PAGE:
Post cuts, the strategy is to provide the 'free' services because they are the ones that patients actually want and so gain market share. Once you have locked in those patients, then foist the unwanted pseudo-clinical services onto them. Those who are not economic with 'free' services will be cannibalised. This makes any threat to withdraw services rather redundant, with an interestingly similar symmetry and redundancy to employee/locum pharmacists threat to strike. 

We’re all doomed, Locum pharmacist

Community pharmacy...a fragmented workforce that is easily exploited. The PSC have presided over the protection of a simplistic supply function remuneration model for oh so many years. The RPS too are implicated as they were holders of representation and registration. The model is too simple can be easily manipulated by the DoH. IF a more clinically focused model of remuneration had been developed allied to the pharmacy degree education we might have been able to show our worth. Instead we compete against each other, offer services for free and also publish indicative income! We are not remunerated for our professionalism instead the focus has become the purchase margin. I feel very let down by the professional bodies there to represent us, toothless, no leadership, no creative vision the most recent day in the life of a pharmacy in the future was a farce unless it was allied to a remuneration model. Glad I'm not starting out, if I was I would be considering my alternatives with a life science degree rather than that to become a professional person. Osteopathy comes to mind as an alternative degree, as do Masters in public health, epidemiology etc. And don't get me started on the expansion of Schools of Pharmacy since 30 years ago. Quite simply what a great big mess, well done Mr and Mrs Sharpe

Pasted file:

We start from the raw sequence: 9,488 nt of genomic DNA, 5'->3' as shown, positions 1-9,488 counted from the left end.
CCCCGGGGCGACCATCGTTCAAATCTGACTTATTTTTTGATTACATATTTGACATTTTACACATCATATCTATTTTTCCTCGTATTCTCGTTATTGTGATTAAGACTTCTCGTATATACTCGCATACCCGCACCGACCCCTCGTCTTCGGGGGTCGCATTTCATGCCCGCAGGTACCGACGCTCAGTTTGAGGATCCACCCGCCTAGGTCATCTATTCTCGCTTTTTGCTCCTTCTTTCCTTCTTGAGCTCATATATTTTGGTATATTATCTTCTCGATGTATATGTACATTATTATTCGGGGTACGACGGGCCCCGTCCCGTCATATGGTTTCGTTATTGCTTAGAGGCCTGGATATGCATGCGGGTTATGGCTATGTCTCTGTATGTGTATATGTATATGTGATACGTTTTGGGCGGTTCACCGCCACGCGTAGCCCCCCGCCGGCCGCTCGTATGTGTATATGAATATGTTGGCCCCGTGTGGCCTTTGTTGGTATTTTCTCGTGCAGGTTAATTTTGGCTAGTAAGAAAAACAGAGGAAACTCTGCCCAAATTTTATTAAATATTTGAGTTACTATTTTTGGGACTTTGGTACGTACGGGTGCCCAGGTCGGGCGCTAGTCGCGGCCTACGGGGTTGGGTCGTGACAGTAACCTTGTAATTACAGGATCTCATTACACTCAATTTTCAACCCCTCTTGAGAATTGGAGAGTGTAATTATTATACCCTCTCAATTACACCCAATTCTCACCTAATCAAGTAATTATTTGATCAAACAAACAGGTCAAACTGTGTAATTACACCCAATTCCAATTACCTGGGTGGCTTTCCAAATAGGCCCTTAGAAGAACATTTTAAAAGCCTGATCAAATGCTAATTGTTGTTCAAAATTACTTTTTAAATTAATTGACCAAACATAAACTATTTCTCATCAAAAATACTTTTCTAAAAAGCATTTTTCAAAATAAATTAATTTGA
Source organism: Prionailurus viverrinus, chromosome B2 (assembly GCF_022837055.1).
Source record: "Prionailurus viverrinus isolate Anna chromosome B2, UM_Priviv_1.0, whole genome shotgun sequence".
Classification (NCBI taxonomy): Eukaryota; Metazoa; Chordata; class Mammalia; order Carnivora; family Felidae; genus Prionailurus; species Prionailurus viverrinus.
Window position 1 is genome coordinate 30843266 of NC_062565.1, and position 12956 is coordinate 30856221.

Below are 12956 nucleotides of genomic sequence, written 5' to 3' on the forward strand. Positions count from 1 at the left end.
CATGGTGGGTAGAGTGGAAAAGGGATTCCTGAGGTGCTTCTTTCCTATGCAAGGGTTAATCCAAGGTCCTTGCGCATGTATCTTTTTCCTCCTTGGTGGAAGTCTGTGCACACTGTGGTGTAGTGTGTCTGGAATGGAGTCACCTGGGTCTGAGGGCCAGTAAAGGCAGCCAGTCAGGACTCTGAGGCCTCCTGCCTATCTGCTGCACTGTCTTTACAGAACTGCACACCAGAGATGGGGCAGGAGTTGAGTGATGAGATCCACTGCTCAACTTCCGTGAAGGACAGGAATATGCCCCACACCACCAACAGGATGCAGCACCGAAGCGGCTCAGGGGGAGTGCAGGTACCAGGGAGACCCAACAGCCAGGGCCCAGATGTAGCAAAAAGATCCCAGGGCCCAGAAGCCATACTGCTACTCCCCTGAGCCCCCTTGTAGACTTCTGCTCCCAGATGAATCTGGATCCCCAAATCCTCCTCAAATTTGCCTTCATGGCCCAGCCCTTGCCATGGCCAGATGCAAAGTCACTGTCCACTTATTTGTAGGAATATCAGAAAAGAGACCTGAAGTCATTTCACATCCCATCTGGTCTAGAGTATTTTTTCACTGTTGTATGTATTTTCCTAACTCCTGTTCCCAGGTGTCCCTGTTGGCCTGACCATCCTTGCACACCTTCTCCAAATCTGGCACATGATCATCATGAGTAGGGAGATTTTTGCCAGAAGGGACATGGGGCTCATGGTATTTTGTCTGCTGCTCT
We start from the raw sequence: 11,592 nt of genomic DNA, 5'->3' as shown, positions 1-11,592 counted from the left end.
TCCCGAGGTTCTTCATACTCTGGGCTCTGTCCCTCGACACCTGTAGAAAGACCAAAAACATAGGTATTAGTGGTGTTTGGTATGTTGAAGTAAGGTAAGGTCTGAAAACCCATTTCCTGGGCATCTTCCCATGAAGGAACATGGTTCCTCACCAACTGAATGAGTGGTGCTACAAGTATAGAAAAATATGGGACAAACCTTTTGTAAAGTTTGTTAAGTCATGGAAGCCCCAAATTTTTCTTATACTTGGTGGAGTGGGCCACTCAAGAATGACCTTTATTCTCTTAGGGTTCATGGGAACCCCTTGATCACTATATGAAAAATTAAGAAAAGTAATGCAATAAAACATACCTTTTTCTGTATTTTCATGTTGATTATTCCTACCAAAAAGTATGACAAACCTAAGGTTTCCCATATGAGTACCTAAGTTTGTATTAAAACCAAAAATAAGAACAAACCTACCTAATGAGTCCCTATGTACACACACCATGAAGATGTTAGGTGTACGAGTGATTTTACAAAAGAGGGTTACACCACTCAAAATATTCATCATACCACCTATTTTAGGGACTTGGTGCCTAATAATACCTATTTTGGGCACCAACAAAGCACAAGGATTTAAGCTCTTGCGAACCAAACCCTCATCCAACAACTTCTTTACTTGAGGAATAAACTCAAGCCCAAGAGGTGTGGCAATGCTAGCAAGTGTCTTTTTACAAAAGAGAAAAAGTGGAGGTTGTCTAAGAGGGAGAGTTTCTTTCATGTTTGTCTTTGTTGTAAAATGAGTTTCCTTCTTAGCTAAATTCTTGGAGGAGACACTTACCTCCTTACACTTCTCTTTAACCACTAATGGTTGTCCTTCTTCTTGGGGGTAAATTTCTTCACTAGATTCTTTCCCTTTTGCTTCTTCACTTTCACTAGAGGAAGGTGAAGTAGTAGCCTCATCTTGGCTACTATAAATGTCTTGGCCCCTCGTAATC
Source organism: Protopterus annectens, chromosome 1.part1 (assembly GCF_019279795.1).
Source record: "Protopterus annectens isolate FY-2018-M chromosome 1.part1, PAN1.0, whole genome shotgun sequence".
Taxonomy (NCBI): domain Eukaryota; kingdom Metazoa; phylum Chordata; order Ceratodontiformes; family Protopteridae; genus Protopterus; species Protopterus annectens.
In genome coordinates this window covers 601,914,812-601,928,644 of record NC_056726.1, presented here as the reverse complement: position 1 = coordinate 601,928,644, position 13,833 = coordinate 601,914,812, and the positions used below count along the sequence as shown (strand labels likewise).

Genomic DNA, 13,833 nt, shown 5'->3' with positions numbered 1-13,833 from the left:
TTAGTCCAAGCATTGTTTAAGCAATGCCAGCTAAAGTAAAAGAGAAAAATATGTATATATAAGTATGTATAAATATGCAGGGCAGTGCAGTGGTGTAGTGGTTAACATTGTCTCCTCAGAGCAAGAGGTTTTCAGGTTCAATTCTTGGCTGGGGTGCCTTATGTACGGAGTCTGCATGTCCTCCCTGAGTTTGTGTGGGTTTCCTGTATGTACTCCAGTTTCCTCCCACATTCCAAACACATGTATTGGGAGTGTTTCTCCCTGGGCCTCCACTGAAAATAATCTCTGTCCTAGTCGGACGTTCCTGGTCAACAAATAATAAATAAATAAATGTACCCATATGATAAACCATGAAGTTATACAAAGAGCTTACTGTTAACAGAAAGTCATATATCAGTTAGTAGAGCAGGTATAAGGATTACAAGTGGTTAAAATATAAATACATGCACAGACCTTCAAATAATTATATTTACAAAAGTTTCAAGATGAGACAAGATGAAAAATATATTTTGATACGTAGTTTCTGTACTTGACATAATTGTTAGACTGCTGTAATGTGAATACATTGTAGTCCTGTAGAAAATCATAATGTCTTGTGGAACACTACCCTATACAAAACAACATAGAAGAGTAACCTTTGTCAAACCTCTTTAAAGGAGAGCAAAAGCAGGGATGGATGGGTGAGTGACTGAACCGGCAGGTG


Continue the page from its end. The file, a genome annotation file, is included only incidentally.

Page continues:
Gerry Diamond, Primary care pharmacist

Integration fund will possibly include funding the emergency supply of OOH meds, minor illness, repeat dispensing and further NMS/MUR funding. Integrating primary care services with GPs and chronic disease meds management, but more down hill than before!

A Hussain, Senior Management

If the government wants to move away from dispensing to a more clinical future then they must look at dispensing doctors.

Open Mon-Fri 9-5, no MDS, no delivery, no reviews, no other services.  £2 item fee.  

Too scared to take on the GP's, or don't see this as retail like they see community pharmacy.

Philip Levy, Community pharmacist

I think the time has come to remove the word "negotiating" from PSNC - it's clearly not accurate.

Chris Pharmacist, Community pharmacist

If the govt is reducing funding then we have to reduce what we do. Anything else is just fuel for the govt to thnk they are right that there is excess profits in pharmacy and to continue with the cuts...please can the multiples wake up and show some delivery, free MDS and free repeat ordering has to end....the govt needs to realise these cuts will have an impact on patients